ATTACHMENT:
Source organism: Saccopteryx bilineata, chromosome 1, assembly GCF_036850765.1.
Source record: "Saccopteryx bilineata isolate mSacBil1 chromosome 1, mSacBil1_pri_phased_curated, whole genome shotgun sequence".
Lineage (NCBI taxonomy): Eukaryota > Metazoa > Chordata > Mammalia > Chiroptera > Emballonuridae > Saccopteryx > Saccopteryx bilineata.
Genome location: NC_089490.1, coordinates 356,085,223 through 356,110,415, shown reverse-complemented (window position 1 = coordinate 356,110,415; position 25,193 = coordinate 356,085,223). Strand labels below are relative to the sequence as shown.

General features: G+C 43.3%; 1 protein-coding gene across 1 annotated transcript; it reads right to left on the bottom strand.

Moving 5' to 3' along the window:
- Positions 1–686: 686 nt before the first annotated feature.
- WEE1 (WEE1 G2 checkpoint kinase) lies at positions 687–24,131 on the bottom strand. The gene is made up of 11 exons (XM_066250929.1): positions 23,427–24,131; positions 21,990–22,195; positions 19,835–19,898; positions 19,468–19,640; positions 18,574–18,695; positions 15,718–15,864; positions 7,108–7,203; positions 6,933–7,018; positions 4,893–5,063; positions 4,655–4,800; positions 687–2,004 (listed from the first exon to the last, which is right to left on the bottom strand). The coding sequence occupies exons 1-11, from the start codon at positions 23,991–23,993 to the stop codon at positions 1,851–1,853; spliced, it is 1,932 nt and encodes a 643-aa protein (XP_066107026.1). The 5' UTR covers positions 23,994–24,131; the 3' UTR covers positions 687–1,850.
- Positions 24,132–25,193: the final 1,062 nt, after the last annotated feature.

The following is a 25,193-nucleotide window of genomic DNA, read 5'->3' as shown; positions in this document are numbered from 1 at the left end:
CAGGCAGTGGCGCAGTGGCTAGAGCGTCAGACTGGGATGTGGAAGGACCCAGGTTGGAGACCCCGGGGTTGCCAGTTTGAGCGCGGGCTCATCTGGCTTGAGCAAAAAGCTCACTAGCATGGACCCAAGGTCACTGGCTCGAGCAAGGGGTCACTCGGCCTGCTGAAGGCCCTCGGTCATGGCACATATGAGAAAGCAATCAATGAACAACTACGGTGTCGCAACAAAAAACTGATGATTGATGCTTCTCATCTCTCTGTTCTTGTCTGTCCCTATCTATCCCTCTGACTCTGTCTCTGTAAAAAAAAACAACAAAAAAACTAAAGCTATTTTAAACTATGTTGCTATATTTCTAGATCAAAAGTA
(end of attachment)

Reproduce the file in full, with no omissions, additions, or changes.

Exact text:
Source organism: Saccopteryx bilineata, chromosome 1, assembly GCF_036850765.1.
Source record: "Saccopteryx bilineata isolate mSacBil1 chromosome 1, mSacBil1_pri_phased_curated, whole genome shotgun sequence".
Lineage (NCBI taxonomy): Eukaryota > Metazoa > Chordata > Mammalia > Chiroptera > Emballonuridae > Saccopteryx > Saccopteryx bilineata.
Genome location: NC_089490.1, coordinates 356,085,223 through 356,110,415, shown reverse-complemented (window position 1 = coordinate 356,110,415; position 25,193 = coordinate 356,085,223). Strand labels below are relative to the sequence as shown.

General features: G+C 43.3%; 1 protein-coding gene across 1 annotated transcript; it reads right to left on the bottom strand.

Moving 5' to 3' along the window:
- Positions 1–686: 686 nt before the first annotated feature.
- WEE1 (WEE1 G2 checkpoint kinase) lies at positions 687–24,131 on the bottom strand. The gene is made up of 11 exons (XM_066250929.1): positions 23,427–24,131; positions 21,990–22,195; positions 19,835–19,898; positions 19,468–19,640; positions 18,574–18,695; positions 15,718–15,864; positions 7,108–7,203; positions 6,933–7,018; positions 4,893–5,063; positions 4,655–4,800; positions 687–2,004 (listed from the first exon to the last, which is right to left on the bottom strand). The coding sequence occupies exons 1-11, from the start codon at positions 23,991–23,993 to the stop codon at positions 1,851–1,853; spliced, it is 1,932 nt and encodes a 643-aa protein (XP_066107026.1). The 5' UTR covers positions 23,994–24,131; the 3' UTR covers positions 687–1,850.
- Positions 24,132–25,193: the final 1,062 nt, after the last annotated feature.

The following is a 25,193-nucleotide window of genomic DNA, read 5'->3' as shown; positions in this document are numbered from 1 at the left end:
CAGGCAGTGGCGCAGTGGCTAGAGCGTCAGACTGGGATGTGGAAGGACCCAGGTTGGAGACCCCGGGGTTGCCAGTTTGAGCGCGGGCTCATCTGGCTTGAGCAAAAAGCTCACTAGCATGGACCCAAGGTCACTGGCTCGAGCAAGGGGTCACTCGGCCTGCTGAAGGCCCTCGGTCATGGCACATATGAGAAAGCAATCAATGAACAACTACGGTGTCGCAACAAAAAACTGATGATTGATGCTTCTCATCTCTCTGTTCTTGTCTGTCCCTATCTATCCCTCTGACTCTGTCTCTGTAAAAAAAAACAACAAAAAAACTAAAGCTATTTTAAACTATGTTGCTATATTTCTAGATCAAAAGTA